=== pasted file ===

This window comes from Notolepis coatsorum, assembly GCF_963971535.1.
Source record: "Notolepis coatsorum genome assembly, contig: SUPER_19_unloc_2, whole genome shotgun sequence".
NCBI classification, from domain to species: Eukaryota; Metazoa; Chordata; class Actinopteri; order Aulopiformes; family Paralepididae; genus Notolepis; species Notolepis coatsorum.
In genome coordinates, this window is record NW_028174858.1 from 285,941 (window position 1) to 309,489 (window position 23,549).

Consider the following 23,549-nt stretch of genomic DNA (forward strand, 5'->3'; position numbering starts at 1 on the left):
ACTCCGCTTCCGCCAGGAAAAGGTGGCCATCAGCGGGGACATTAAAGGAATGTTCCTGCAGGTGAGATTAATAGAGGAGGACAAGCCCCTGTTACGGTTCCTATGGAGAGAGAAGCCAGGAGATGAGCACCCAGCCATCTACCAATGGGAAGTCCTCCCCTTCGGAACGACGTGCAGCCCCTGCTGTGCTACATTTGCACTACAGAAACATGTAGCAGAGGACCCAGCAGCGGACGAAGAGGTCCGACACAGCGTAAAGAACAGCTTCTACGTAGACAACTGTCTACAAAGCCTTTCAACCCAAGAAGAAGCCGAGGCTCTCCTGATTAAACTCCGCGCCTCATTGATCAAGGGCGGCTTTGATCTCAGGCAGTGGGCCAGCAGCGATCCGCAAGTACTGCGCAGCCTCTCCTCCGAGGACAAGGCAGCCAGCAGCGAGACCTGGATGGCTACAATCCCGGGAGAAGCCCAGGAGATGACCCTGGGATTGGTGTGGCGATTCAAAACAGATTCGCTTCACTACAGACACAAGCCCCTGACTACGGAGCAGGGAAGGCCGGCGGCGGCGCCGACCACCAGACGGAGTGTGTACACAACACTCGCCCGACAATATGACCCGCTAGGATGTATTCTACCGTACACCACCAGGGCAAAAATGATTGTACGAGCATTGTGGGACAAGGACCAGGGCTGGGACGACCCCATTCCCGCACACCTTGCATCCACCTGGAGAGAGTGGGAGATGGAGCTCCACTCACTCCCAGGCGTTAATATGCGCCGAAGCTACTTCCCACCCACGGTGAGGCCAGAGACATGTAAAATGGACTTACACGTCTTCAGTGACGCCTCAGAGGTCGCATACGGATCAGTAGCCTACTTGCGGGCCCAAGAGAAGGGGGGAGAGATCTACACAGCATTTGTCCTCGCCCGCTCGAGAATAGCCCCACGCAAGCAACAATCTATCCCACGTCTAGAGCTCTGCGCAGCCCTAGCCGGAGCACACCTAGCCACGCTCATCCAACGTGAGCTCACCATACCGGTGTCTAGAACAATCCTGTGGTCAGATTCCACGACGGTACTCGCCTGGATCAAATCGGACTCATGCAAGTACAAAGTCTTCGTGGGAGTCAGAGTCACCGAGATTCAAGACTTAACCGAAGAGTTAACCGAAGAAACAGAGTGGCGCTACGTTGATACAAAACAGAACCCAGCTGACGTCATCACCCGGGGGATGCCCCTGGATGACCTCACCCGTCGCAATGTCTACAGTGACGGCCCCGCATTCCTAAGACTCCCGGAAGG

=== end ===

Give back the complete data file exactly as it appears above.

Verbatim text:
This window comes from Notolepis coatsorum, assembly GCF_963971535.1.
Source record: "Notolepis coatsorum genome assembly, contig: SUPER_19_unloc_2, whole genome shotgun sequence".
NCBI classification, from domain to species: Eukaryota; Metazoa; Chordata; class Actinopteri; order Aulopiformes; family Paralepididae; genus Notolepis; species Notolepis coatsorum.
In genome coordinates, this window is record NW_028174858.1 from 285,941 (window position 1) to 309,489 (window position 23,549).

Consider the following 23,549-nt stretch of genomic DNA (forward strand, 5'->3'; position numbering starts at 1 on the left):
ACTCCGCTTCCGCCAGGAAAAGGTGGCCATCAGCGGGGACATTAAAGGAATGTTCCTGCAGGTGAGATTAATAGAGGAGGACAAGCCCCTGTTACGGTTCCTATGGAGAGAGAAGCCAGGAGATGAGCACCCAGCCATCTACCAATGGGAAGTCCTCCCCTTCGGAACGACGTGCAGCCCCTGCTGTGCTACATTTGCACTACAGAAACATGTAGCAGAGGACCCAGCAGCGGACGAAGAGGTCCGACACAGCGTAAAGAACAGCTTCTACGTAGACAACTGTCTACAAAGCCTTTCAACCCAAGAAGAAGCCGAGGCTCTCCTGATTAAACTCCGCGCCTCATTGATCAAGGGCGGCTTTGATCTCAGGCAGTGGGCCAGCAGCGATCCGCAAGTACTGCGCAGCCTCTCCTCCGAGGACAAGGCAGCCAGCAGCGAGACCTGGATGGCTACAATCCCGGGAGAAGCCCAGGAGATGACCCTGGGATTGGTGTGGCGATTCAAAACAGATTCGCTTCACTACAGACACAAGCCCCTGACTACGGAGCAGGGAAGGCCGGCGGCGGCGCCGACCACCAGACGGAGTGTGTACACAACACTCGCCCGACAATATGACCCGCTAGGATGTATTCTACCGTACACCACCAGGGCAAAAATGATTGTACGAGCATTGTGGGACAAGGACCAGGGCTGGGACGACCCCATTCCCGCACACCTTGCATCCACCTGGAGAGAGTGGGAGATGGAGCTCCACTCACTCCCAGGCGTTAATATGCGCCGAAGCTACTTCCCACCCACGGTGAGGCCAGAGACATGTAAAATGGACTTACACGTCTTCAGTGACGCCTCAGAGGTCGCATACGGATCAGTAGCCTACTTGCGGGCCCAAGAGAAGGGGGGAGAGATCTACACAGCATTTGTCCTCGCCCGCTCGAGAATAGCCCCACGCAAGCAACAATCTATCCCACGTCTAGAGCTCTGCGCAGCCCTAGCCGGAGCACACCTAGCCACGCTCATCCAACGTGAGCTCACCATACCGGTGTCTAGAACAATCCTGTGGTCAGATTCCACGACGGTACTCGCCTGGATCAAATCGGACTCATGCAAGTACAAAGTCTTCGTGGGAGTCAGAGTCACCGAGATTCAAGACTTAACCGAAGAGTTAACCGAAGAAACAGAGTGGCGCTACGTTGATACAAAACAGAACCCAGCTGACGTCATCACCCGGGGGATGCCCCTGGATGACCTCACCCGTCGCAATGTCTACAGTGACGGCCCCGCATTCCTAAGACTCCCGGAAGG